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As I See It: Tuned in to hear Roy Acuff

As I See It: Tuned in to hear Roy Acuff

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In March, 1960 my cousin and I visited his brother stationed at Maxwell Air Force base near Montgomery, Ala. One day we went to the Oakwood Cemetery where I took a photo of Hank Williams’s tombstone.

I remembered that when I watched the recent Ken Burns eight-part “County Music” documentary on PBS.

It also reminded me of when I was a boy on a farm near Lester Prairie, a small town in Minnesota 27 miles east of Cedar Mills, when my parents and I spent Saturday nights listening to the “National Barn Dance.” We heard the husband and wife singing duo Lulu Belle and Scotty, (whom Burns didn’t mention), a comedian named the Duke of Paducah who ended his shtick by saying, “I’m going back to the wagon. These shoes are killing me,” and Roy Acuff singing “The Wabash Cannonball,” which remains one of my favorite songs.

It also reminded me of when my late bride and I played a CD by the former Virginia Patterson Hensley — well, Patsy Cline — on the long annual road trips to and from Arizona and Las Vegas. I learned from Burns that Patsy swore like a sailor and her hit song “Crazy” was written by Willie Nelson.

The documentary also showed Nelson at a young age when he looked presentable.

And I learned that Gene Autry recorded songs in Chicago before heading for California to own the Los Angeles Angels. I don’t think he rode Champion all the way.

People who know me may be surprised I watched not only the first show but all eight. They know if I made a list of things I like to do, listening to country music would be far down the list, one line above experiencing a root canal procedure. But I wanted to hear Acuff.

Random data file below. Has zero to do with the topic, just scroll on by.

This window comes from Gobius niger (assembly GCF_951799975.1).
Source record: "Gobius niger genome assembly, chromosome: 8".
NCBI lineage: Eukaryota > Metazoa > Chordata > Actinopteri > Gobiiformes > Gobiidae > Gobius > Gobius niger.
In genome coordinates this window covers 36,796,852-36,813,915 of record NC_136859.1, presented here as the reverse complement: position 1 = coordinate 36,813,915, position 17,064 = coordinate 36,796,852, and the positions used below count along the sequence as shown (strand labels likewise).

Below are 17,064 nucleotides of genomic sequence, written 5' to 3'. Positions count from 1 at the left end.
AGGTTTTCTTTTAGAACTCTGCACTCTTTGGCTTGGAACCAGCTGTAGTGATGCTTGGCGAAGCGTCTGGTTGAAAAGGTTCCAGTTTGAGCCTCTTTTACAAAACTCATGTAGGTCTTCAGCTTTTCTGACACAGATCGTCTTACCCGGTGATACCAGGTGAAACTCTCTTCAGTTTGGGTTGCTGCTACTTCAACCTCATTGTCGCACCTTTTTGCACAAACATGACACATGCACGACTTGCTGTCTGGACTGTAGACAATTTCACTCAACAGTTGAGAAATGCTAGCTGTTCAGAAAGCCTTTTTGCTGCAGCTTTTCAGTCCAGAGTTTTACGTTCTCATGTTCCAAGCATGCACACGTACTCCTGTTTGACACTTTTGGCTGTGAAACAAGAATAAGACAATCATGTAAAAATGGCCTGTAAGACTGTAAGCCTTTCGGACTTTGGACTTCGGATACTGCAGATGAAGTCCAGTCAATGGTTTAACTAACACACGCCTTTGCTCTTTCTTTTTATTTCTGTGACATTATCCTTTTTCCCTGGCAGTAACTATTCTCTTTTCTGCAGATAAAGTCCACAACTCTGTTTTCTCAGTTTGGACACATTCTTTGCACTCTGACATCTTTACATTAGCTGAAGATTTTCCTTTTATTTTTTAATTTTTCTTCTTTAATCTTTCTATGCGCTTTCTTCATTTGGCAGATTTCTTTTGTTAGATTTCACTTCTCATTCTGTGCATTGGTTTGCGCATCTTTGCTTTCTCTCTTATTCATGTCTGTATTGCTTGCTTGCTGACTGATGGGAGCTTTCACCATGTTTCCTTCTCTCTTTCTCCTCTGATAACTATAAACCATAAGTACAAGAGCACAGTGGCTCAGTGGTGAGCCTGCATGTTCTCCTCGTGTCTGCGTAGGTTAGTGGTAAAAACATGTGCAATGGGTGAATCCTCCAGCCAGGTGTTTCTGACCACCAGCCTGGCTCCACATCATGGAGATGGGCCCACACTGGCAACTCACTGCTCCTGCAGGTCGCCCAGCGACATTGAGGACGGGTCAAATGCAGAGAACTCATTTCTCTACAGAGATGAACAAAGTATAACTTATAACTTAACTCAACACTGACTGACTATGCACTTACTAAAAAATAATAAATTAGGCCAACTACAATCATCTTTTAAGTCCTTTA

As the show focused on various early singers including Jimmie Rodgers, the Carter Family and Williams, it eventually got around to Ernest Tubb. The interviewed people said Tubb did not have a good voice. I said, “It’s no worse than the others.” Later I heard Tubb on a radio program and said, “Hey, he was an early Johnny Cash.”

The shows often noted that many of the singers, Williams and Cash among them, were heavy drinkers. That didn’t surprise me. If I lived on a steady diet of country music, I probably would be driven to drink, too.

I don’t think the documentary mentioned one singer I liked, Tennessee Ernie Ford, but it did mention two others, Charley Pride and Eddie Arnold. I read once that Arnold sold more records than Bing Crosby.

I thank The Almighty that Burns did not mention that god-awful song “Don’t Let the Stars Get in Your Eyes.” When I was in basic training in 1952, one of the southern lads had a radio which he turned on the moment we woke up. Every morning, without fail, the station played “Don’t Let the Stars Get in Your Eyes” I think it was sung by Slim Willet. Some of us wanted to smash that radio onto the floor.

Then I received a letter from my mother.

“I bought a nice record,” Mom wrote. “It’s called ‘Don’t Let the Stars Get in Your Eyes.’”

I stopped hyperventilating when I learned it was the more tolerable Parry Como record.

Emmert Dose may be reached by writing to him at The Journal Times, 212 Fourth St., Racine, WI 53403 or emailing

Emmert Dose may be reached by writing to him at The Journal Times, 212 Fourth St., Racine, WI 53403 or emailing


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